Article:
Courtney and Robin in the main plaza in Cusco, Perú by night.

The next day we took a tour of the Temple of the Sun or Qorikancha which, after the Spaniards moved in was turned into a Catholic church. We got a tour guide and he gave us an hour tour (for a very small space. It was chalk full of fun facts). The site had been hit by 2 enormous earthquakes since the Spaniards had built their church. The Inca structure had been undamaged while the Spanish Church had been destroyed.

The following 40 hours were a blur. We bussed from Cusco to Lima, then Lima to Trujillo, with only a brief 6 hour layover in Lima which was filled with the task of getting ourselves and all our stuff from one bus station to the next.

Courtney and Laurie on their way to scope out a hotel for our stay in Trujillo.

Trujillo is a large cloudy city on the north coast of Perú. The second largest city in the country. We spent our final 4 days there. In Cusco Provence we spent too much time traveling around so instead of driving up and down the coast we picked a spot on the map and settled in. While our primary goal was to eat lots of Ceviche (spelled Cebiche in Perú) and relax by the beach, there are more, easily accessed ruins near the city.

For our first outing we went to Huanchaco, a beach town nearby. We rolled around in the sand and swam a bit. The water was pretty cold - we were a month into Fall at this point. But the sun was warm and Robin and Courtney walked around looking at crafts and drying off. All together we ate a huge feast of cebiche (fish marinated in lemon juice, served with peppers and onions. Yum), chicharrones (deep fried anything, but in our case, seafood) and Pisco Sours (the national drink consisting of pisco, sour and whipped egg whites). Very touristy, also DELICIOUS.

The Huanchaco Beach.

We made our way back: Courtney and Chris by bike. Robin and Laurie by bus. Robin, Courtney and Chris wandered the streets looking for more cebiche for dinner but learned that it's a lunch food, so we were out of luck. We had a long day ahead so we got some take out and went back to the hotel.

The day we had planned was a trip to the Ruinas de Chan Chan. Chan means Sun. The double Chan Chan is supposed to mean Great Sun or Resplendent Sun or something of that sort. The sun obviously played and important roll in for the Chimú (the people who inhabited Chan Chan). Perhaps it was easier for them to accept Inti (the Inca God, also the sun) as their supreme god once they were conquered (along with the rest of Perú, Bolivia, Ecuador, Northern Argentina and many other parts of South America).

The ruins are actually of an entire city. They make up the largest adobe structure in all of Latin America (the 2nd largest in the world). The Architecture is what makes Chan Chan so interesting. The detail work in the adobe is amazing. The diamond-lattice patterns in the architecture represent fishing nets, giving us an idea of how important fishing and the sea was to the Chimú people of Chan Chan. Designs of fish swimming in one direction show the normal direction of the Humboldt Current. A very short section at one end of the fish lined corridor shows them swimming in the other direction. This represents the short time when the Humboldt Current runs in the other direction: El Niño. Obviously, the recent floods in the Sacred Valley are on a long list of important events caused by El Niño.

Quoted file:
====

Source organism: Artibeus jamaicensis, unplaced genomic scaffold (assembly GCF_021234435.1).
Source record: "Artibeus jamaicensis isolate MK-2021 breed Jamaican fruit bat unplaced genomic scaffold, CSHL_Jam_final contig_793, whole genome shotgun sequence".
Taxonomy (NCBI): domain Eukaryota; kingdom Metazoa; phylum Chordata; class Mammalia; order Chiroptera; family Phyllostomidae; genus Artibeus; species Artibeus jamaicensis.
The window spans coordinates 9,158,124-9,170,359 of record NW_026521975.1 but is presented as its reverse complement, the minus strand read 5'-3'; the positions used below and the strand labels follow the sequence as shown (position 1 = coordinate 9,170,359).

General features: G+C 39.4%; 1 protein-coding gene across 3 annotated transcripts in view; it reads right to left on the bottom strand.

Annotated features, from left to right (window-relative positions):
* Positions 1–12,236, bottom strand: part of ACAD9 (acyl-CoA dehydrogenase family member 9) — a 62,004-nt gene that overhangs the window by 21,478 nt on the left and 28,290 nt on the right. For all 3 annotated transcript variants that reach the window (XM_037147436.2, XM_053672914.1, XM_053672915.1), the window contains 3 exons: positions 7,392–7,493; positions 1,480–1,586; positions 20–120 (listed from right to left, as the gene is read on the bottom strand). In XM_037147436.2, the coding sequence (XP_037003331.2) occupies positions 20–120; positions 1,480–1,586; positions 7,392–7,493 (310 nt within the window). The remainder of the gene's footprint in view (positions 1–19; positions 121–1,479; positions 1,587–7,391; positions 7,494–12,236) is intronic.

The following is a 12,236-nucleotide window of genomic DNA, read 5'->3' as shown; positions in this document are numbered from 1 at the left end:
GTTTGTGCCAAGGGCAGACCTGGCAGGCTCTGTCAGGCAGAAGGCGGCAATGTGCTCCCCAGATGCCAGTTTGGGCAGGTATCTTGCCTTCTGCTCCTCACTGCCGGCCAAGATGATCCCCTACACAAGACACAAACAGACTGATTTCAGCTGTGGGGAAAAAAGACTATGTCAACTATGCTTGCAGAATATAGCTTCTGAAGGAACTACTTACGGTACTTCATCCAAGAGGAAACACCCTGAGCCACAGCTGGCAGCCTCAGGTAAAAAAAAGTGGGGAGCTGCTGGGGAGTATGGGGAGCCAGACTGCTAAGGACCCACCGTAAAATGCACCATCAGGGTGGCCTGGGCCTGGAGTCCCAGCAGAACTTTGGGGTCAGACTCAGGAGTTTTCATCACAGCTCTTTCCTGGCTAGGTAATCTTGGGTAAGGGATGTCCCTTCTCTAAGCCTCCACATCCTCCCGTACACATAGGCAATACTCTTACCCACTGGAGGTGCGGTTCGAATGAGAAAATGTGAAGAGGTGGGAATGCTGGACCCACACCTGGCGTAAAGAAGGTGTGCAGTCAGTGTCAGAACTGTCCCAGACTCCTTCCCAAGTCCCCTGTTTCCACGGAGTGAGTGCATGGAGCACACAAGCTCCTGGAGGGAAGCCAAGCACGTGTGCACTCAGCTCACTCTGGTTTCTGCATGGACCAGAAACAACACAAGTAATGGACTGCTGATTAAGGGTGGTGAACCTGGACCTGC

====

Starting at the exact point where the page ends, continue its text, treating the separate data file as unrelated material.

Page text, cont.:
Diamond-lattice pattern in Chan Chan

Water also played an important roll for the Chimú. This is evident in their intricate water system. The portion of the ruins that had been restored (the portion we were shown) even had a small reservoir which is all that is left of the aqueduct system that the Chimú had built. When the Incas decided to conquer the Chimú they simply destroyed the aqueducts. Today, due to floods and need for a better water system, the people of Trujillo are considering restoring the highly advanced water system of the Chimú.

So after a fun day exploring the ruins we went on a search for food and found that everything was closed due to a mysterious festival that we never did understand completely. Finally we ran into a couple of guys who told us about a mercado right in the center of town that would still be open. We rushed over to it to pick out some treats for dinner and discovered that it was the fanciest mercado we'd ever seen. All sorts of nice cheese and olives. Chocolate and fancy nuts to choose from. A juice bar that also sold flan. We sat at the juice bar for quite some time, waiting for Chris to return from the wine store and had cup after cup of delicious papaya, apple, orange juice.